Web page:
{herb garden}

{veggie garden}

Filling the garden with soil
This morning I got up first thing and put the soil in each bed. I used five bags of garden soil for the veggie garden, the whole bag of mushroom compost, and half the bag of moo-nure. The herb garden only needs to be about six inches deep, so I added two bags of garden soil and the other half of the bag of moo-nure. Herbs can grow in really poor soil, so I didn't put any compost in it (I used up all of my compost in the veggie garden).

Selecting Plants
The funnest part of this project was selecting the plants. I've been doing a lot of research over the past week on which plants would do well at our house, and was so excited to seem them in the flesh (sources of research and inspiration here and here). To choose the best plants, I thought about the foods that we eat on a regular basis. Even though I'll only be planting one or two of most of these plants, I bought seed packets rather than plants. For one, buying seed packets gave me much more variety. For another, seeds were $1 a pack (or $1.49 for the organic seed packs) rather than $3.33 for one plant. I did buy four tomato plants, some leeks and a rosemary plant because I didn't want to grow them from seed.

Garlic Chives
Organic Oregano
Fernleaf Dill
Organic Basil

Sugar Snap Peas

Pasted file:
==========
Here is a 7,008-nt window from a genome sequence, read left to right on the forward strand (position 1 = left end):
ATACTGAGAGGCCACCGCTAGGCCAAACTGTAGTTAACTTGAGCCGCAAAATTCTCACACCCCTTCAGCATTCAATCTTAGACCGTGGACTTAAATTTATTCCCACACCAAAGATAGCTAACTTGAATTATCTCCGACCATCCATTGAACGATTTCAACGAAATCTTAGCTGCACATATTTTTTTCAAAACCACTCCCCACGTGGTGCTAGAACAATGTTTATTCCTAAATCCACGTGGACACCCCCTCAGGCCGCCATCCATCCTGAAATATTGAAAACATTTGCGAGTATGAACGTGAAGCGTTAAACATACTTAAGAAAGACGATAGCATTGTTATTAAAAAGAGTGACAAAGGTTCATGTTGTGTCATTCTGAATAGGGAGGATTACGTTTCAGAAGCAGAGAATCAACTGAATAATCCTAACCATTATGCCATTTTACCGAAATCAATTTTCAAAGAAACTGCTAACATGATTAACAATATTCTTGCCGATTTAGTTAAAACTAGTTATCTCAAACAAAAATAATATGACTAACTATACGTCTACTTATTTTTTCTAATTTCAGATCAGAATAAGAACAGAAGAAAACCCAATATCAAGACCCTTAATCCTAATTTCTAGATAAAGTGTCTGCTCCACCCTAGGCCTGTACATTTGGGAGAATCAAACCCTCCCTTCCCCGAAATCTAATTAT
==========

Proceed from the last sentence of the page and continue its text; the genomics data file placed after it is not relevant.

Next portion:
Organic Carrots
Garden Beans
Sweet Bell Peppers (Mix)
Tomatoes (one Roma, one Cherry, one Heirloom)

edible flowers
Bachelor's Buttons

Did I overdo it? Perhaps. But I plan on only growing one of each herb, and 2-3 of most of the veggies. Also, we'll be using our large deck area to support a little container garden so I think we can make all of the herbs and veggies happy here. 

All this is to say that I'll have lots of leftover seeds (with the exception of spinach, since I plan on doing successive plantings through the fall). So, if you'd like any of the seeds above please let me know - I would be more than happy to ship them to you for free! I just want these little dearies to have a forever home.

"Building" a Worm Bin
As I mentioned above, I'm not too big on the whole construction idea. Also, I like to recycle old items rather than buying new whenever possible. So when I was thinking of a home for my worms, I decided to save both a tree and the hassle of constructing a box all in one. I headed to the antique shop this morning and found an old box for $20. It was a little more than I wanted to spend, but if i didn't buy the box I would have been off to purchase some wood and nails to build my own - and suddenly $20 didn't seem like such a steep purchase. Behold, the house that 1,000 red worms will soon call home:

If you want to learn more about vermicomposting, check out this site. I would highly recommend using worms to turn your food scraps into high quality compost. And plus, they are about the only animals that this tiny homestead can support.

In addition to a worm box, I also got some other neat stuff when I was antique-ing. Like these dinosaur cookie cutters:

This was made in Mexico from reclaimed materials - love it!


When I saw this bowl I had to have it. This blue is my new favorite color - it is my color inspiration for the kitchen in the next house we live in.

Hope you all had a lovely weekend - Happy Sunday!

PS. As for that last thing on the to-do list at the beginning of the post.... we're taking care of that now. There's nothing like drinking a mimosa on a warm Sunday evening when spring is just starting to peek her little head around the corner.